Thursday, June 15, 2017

Why judges cannot be trusted with asylum seeker issues-How Indian gangster Dawood Ibrahim's man was allowed to seek asylum in Australia

While Their Honours are likely to have reached their decision by application of legal skills of the highest order, readers are invited to decide the practical implications of their decision. It is assumed that readers are aware of Dawood Ibrahim and his activities, if not see 
Dawood Ibrahim for the Australia Council for the Arts :Appointment of the benevolent Muslim industrialist will be an inspired choice

NSW Police, AFP let loose jihadi financier: Dawood Ibrahim's Australian interests protected to win the Muslim vote?

And now the High Court's view:

  • Background
  • On 1 September 1999, the appellant, a citizen of India but not of Australia, entered Australia.

  • The appellant's application for a protection visa. On 30 September 1999, the appellant applied to the Department of Immigration and Multicultural and Indigenous Affairs ("the Department") for the grant of a protection visa. He claimed to be a Muslim Tamil who had a well-founded fear of political persecution in India, and hence was a non-citizen to whom Australia owed protection obligations under the 1951 Convention relating to the Status of Refugees as amended by the 1967 Protocol relating to the Status of Refugees. He therefore claimed that he fell within s 36(2) of the Migration Act 1958 (Cth) ("the Act").

  • The appellant advanced the following history. He was an active member of the Indian Union Muslim League and of a committee of the Jihad Movement. He was president of an organisation in his village in Tamil Nadu associated with a movement led by a benevolent Muslim industrialist, Dawood Ibrahimwhom he had met in Bombay. He was arrested with 30 other Muslims on 4 December 1998 and accused of planning to plant bombs. He was severely beaten before being released on 10 December 1998. He decided to flee India to save his life. He was arrested again some time after 11 January 1999 and beaten by the police, who unsuccessfully demanded his passport. He appeared to say that he had also been arrested on 15 April 1999, following the destruction of the local Hindu Temple, detained for two weeks, and tortured.

  • On 15 March 2000, pursuant to s 65 of the Act, an officer of the Department, acting under delegation from the first respondent ("the Minister"), refused the appellant's application for a protection visa. That delegate rejected the appellant's contentions that he had met Dawood Ibrahim in India, that he was involved with the Jihad Movement, and that he was involved with Dawood Ibrahim's movement.

  • The appellant's application for review of the delegate's decision. On 10 April 2000, the appellant applied to the Refugee Review Tribunal ("the Tribunal") for review of the delegate's decision pursuant tos 412 of the Act.

  • ..............................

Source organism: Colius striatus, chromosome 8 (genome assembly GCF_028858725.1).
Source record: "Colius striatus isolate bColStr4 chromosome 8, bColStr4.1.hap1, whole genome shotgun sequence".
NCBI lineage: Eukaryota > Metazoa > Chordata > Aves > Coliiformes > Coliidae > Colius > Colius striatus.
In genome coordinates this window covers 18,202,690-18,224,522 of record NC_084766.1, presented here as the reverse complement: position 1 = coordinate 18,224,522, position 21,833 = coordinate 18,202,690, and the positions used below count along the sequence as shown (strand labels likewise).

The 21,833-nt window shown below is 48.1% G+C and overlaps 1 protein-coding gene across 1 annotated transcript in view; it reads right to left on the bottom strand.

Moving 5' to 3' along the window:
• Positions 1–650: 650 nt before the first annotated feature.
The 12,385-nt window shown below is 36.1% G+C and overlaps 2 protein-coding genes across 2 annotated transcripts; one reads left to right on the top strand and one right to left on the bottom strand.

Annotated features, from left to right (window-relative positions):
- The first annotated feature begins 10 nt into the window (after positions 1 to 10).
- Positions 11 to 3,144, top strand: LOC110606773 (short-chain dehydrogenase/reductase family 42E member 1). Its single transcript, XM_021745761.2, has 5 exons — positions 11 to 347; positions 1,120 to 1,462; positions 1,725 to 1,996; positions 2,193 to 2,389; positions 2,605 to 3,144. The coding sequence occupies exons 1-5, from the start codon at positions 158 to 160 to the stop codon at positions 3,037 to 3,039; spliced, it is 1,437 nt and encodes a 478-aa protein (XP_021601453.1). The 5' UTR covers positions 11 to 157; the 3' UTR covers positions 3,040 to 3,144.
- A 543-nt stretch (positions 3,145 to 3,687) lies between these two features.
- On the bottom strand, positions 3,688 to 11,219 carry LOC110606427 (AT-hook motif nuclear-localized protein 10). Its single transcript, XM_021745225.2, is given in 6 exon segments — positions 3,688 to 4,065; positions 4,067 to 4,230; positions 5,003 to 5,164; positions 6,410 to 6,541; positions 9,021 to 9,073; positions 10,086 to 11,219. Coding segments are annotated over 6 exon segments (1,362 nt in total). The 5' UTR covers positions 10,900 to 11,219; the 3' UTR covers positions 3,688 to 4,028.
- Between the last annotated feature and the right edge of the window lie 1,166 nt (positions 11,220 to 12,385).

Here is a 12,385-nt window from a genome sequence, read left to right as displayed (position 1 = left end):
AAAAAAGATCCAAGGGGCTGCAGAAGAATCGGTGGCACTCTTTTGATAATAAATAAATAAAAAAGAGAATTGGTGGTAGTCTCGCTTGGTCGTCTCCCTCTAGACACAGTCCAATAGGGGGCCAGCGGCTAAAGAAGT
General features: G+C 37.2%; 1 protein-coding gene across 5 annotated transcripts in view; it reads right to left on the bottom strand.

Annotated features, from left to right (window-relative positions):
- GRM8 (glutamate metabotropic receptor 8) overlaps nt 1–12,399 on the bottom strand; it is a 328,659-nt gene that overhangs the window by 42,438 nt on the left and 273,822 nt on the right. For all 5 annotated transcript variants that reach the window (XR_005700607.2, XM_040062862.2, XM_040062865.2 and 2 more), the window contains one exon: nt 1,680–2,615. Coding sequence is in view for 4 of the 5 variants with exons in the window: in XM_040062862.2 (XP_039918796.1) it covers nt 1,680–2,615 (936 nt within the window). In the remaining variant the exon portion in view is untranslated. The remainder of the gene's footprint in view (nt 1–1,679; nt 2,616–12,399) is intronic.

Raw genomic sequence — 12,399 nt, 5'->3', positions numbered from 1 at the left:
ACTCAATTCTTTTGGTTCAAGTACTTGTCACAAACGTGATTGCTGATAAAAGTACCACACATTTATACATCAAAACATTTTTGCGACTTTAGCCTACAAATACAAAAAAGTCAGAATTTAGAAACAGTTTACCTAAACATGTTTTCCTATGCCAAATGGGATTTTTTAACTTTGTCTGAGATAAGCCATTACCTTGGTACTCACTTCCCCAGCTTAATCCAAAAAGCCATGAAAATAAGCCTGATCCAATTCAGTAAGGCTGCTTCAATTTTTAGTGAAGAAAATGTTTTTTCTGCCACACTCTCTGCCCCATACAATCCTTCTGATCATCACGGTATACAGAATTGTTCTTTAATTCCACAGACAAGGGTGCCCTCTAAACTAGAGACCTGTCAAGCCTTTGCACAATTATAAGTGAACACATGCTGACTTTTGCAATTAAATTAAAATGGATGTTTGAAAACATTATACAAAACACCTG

• The discretion favours the grant of relief

  • Some of the considerations that are relevant to the question whether there has been an instance of procedural unfairness may overlap with the factors relevant to providing, or withholding, relief by way of a constitutional writ on discretionary grounds. A residual discretion exists in the provision of such writs and the other relief contemplated by s 39B of the Judiciary Act[57]. It is legitimate in such judicial review proceedings to consider withholding relief if the analysis of all relevant matters indicates that the requirements for relief are not established. The residual discretion permits a court to reconsider the matter globally and to review all of the relevant considerations, taken as a whole[58].

  • When the present case is examined for this purpose no sufficient ground is established to warrant refusal of relief. None of the arguments advanced by the Minister has that effect. No other or different considerations arise personal to the appellant or connected with such questions as delay and the timeliness of his proceedings[59]. On the contrary, the provision of relief upholds the commitment, imputed to the Parliament, in terms of the Act as it then stood, that vulnerable people in the position of the appellant will have their cases determined by the Tribunal fairly and as natural justice requires.

  • Thus, the considerations involved in upholding a law designed to give effect to Australia's international obligations; the protection of the human rights of the appellant; and the maintenance of the due administration of a law enacted by the Parliament all favour the grant of relief. The seventh and final argument of the Minister also fails.

  • As I would reject all of the Minister's arguments and otherwise uphold the appellant's complaint of procedural unfairness, I agree in the orders proposed by the joint reasons.

No comments:

Post a Comment